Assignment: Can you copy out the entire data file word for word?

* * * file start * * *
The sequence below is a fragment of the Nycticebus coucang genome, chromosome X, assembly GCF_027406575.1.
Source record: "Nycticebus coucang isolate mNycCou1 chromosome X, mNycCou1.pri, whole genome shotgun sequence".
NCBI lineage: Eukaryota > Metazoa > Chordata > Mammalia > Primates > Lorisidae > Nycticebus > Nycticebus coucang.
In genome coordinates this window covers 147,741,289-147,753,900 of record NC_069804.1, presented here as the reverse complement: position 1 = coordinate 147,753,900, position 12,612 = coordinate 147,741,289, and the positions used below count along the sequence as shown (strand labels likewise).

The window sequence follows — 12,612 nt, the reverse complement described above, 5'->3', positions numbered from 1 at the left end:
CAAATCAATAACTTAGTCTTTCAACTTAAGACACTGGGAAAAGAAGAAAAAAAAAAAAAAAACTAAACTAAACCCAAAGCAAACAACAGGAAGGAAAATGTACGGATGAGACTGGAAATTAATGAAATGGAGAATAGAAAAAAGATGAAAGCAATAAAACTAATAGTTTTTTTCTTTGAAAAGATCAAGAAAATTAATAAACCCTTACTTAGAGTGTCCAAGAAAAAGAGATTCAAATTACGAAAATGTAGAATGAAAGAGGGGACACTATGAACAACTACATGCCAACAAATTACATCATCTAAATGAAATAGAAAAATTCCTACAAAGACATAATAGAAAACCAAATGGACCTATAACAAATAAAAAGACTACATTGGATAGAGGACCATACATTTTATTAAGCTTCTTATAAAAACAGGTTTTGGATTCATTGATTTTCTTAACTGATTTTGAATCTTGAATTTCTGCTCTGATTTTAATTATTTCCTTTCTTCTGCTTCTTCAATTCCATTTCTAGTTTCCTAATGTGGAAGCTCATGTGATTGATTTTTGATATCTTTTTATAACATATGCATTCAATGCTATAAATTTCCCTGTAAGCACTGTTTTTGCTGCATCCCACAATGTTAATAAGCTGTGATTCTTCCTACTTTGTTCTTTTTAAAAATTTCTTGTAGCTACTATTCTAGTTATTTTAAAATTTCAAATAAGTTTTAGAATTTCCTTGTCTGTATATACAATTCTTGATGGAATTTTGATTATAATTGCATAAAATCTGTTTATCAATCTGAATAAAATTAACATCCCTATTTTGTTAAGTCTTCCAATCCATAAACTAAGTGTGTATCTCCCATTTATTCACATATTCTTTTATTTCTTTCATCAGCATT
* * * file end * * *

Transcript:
The sequence below is a fragment of the Nycticebus coucang genome, chromosome X, assembly GCF_027406575.1.
Source record: "Nycticebus coucang isolate mNycCou1 chromosome X, mNycCou1.pri, whole genome shotgun sequence".
NCBI lineage: Eukaryota > Metazoa > Chordata > Mammalia > Primates > Lorisidae > Nycticebus > Nycticebus coucang.
In genome coordinates this window covers 147,741,289-147,753,900 of record NC_069804.1, presented here as the reverse complement: position 1 = coordinate 147,753,900, position 12,612 = coordinate 147,741,289, and the positions used below count along the sequence as shown (strand labels likewise).

The window sequence follows — 12,612 nt, the reverse complement described above, 5'->3', positions numbered from 1 at the left end:
CAAATCAATAACTTAGTCTTTCAACTTAAGACACTGGGAAAAGAAGAAAAAAAAAAAAAAAACTAAACTAAACCCAAAGCAAACAACAGGAAGGAAAATGTACGGATGAGACTGGAAATTAATGAAATGGAGAATAGAAAAAAGATGAAAGCAATAAAACTAATAGTTTTTTTCTTTGAAAAGATCAAGAAAATTAATAAACCCTTACTTAGAGTGTCCAAGAAAAAGAGATTCAAATTACGAAAATGTAGAATGAAAGAGGGGACACTATGAACAACTACATGCCAACAAATTACATCATCTAAATGAAATAGAAAAATTCCTACAAAGACATAATAGAAAACCAAATGGACCTATAACAAATAAAAAGACTACATTGGATAGAGGACCATACATTTTATTAAGCTTCTTATAAAAACAGGTTTTGGATTCATTGATTTTCTTAACTGATTTTGAATCTTGAATTTCTGCTCTGATTTTAATTATTTCCTTTCTTCTGCTTCTTCAATTCCATTTCTAGTTTCCTAATGTGGAAGCTCATGTGATTGATTTTTGATATCTTTTTATAACATATGCATTCAATGCTATAAATTTCCCTGTAAGCACTGTTTTTGCTGCATCCCACAATGTTAATAAGCTGTGATTCTTCCTACTTTGTTCTTTTTAAAAATTTCTTGTAGCTACTATTCTAGTTATTTTAAAATTTCAAATAAGTTTTAGAATTTCCTTGTCTGTATATACAATTCTTGATGGAATTTTGATTATAATTGCATAAAATCTGTTTATCAATCTGAATAAAATTAACATCCCTATTTTGTTAAGTCTTCCAATCCATAAACTAAGTGTGTATCTCCCATTTATTCACATATTCTTTTATTTCTTTCATCAGCATT